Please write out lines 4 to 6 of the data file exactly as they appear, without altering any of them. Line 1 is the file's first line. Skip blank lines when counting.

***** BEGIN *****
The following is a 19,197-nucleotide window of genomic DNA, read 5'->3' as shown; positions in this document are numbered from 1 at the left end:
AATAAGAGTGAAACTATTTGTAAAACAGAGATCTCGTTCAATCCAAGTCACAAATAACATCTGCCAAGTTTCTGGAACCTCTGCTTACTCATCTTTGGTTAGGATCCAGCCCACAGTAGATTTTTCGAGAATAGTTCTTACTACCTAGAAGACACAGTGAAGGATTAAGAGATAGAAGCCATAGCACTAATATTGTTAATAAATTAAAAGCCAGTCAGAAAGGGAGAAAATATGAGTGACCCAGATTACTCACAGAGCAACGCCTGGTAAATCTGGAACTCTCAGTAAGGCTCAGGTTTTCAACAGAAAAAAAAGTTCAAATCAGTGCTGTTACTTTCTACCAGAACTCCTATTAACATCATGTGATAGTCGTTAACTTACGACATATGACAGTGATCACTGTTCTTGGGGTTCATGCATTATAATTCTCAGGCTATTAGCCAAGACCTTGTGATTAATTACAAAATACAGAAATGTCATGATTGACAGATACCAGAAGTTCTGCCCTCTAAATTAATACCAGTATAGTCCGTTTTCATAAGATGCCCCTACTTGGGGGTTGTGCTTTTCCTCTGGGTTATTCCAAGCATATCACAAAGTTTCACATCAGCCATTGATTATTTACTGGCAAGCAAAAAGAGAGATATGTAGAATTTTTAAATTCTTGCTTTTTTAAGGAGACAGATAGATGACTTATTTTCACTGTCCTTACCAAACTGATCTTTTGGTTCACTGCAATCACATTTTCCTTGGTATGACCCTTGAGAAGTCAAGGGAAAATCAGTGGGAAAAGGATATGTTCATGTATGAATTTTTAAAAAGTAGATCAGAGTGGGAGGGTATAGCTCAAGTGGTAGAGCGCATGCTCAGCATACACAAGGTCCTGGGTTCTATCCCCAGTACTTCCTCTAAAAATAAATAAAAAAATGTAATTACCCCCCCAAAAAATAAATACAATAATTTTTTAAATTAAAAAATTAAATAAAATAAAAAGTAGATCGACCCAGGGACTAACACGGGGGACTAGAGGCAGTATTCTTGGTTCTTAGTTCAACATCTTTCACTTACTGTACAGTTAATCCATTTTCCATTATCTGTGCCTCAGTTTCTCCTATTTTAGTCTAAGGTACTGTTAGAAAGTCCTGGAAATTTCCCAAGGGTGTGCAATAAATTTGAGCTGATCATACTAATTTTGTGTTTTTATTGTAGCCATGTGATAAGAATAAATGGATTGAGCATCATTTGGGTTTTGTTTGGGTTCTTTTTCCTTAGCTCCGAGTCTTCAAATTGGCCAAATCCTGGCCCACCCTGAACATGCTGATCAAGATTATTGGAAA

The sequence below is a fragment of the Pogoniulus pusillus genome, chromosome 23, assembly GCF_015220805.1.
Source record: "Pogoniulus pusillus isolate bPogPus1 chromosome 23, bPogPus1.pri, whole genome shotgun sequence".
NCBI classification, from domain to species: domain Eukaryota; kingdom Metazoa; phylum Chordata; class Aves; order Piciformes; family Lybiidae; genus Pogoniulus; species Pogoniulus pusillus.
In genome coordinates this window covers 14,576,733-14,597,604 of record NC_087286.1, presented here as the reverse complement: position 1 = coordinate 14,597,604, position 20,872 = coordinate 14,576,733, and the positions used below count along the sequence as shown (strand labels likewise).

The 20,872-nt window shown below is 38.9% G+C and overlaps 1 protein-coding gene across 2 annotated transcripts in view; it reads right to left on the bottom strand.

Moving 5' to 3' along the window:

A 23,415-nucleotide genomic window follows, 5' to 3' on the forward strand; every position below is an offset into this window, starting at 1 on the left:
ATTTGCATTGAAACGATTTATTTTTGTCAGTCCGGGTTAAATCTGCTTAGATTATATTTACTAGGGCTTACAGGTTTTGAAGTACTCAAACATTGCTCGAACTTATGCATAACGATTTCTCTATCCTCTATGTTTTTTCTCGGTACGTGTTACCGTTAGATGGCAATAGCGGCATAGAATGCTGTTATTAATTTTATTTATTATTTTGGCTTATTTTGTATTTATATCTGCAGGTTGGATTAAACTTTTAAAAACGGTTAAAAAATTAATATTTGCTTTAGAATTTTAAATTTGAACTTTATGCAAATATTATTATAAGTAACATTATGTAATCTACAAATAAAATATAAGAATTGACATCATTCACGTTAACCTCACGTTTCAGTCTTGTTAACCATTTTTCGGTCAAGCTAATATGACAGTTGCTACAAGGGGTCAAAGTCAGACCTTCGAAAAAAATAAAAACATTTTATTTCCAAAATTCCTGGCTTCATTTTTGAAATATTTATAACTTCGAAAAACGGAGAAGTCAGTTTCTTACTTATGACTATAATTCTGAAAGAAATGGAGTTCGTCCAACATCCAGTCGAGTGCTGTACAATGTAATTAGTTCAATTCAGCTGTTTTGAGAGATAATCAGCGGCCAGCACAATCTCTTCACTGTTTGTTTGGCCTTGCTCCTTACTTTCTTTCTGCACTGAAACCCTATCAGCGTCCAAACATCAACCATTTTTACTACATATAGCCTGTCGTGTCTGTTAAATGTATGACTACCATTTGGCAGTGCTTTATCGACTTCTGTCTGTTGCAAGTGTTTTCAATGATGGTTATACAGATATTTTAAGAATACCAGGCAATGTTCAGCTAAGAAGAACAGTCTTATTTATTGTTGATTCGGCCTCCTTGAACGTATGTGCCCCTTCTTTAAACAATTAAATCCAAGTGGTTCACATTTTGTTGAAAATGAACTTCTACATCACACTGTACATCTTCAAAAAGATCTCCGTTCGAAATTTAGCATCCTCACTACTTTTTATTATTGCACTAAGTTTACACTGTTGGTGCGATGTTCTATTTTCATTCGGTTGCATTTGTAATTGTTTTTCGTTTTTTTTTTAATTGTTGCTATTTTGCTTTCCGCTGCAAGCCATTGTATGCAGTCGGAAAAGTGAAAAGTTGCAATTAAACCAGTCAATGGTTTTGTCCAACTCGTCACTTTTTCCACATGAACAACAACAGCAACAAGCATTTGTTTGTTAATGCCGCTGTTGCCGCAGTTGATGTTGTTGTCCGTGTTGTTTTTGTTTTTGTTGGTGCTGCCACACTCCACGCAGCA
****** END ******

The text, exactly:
Source record: "Pogoniulus pusillus isolate bPogPus1 chromosome 23, bPogPus1.pri, whole genome shotgun sequence".
NCBI classification, from domain to species: domain Eukaryota; kingdom Metazoa; phylum Chordata; class Aves; order Piciformes; family Lybiidae; genus Pogoniulus; species Pogoniulus pusillus.
In genome coordinates this window covers 14,576,733-14,597,604 of record NC_087286.1, presented here as the reverse complement: position 1 = coordinate 14,597,604, position 20,872 = coordinate 14,576,733, and the positions used below count along the sequence as shown (strand labels likewise).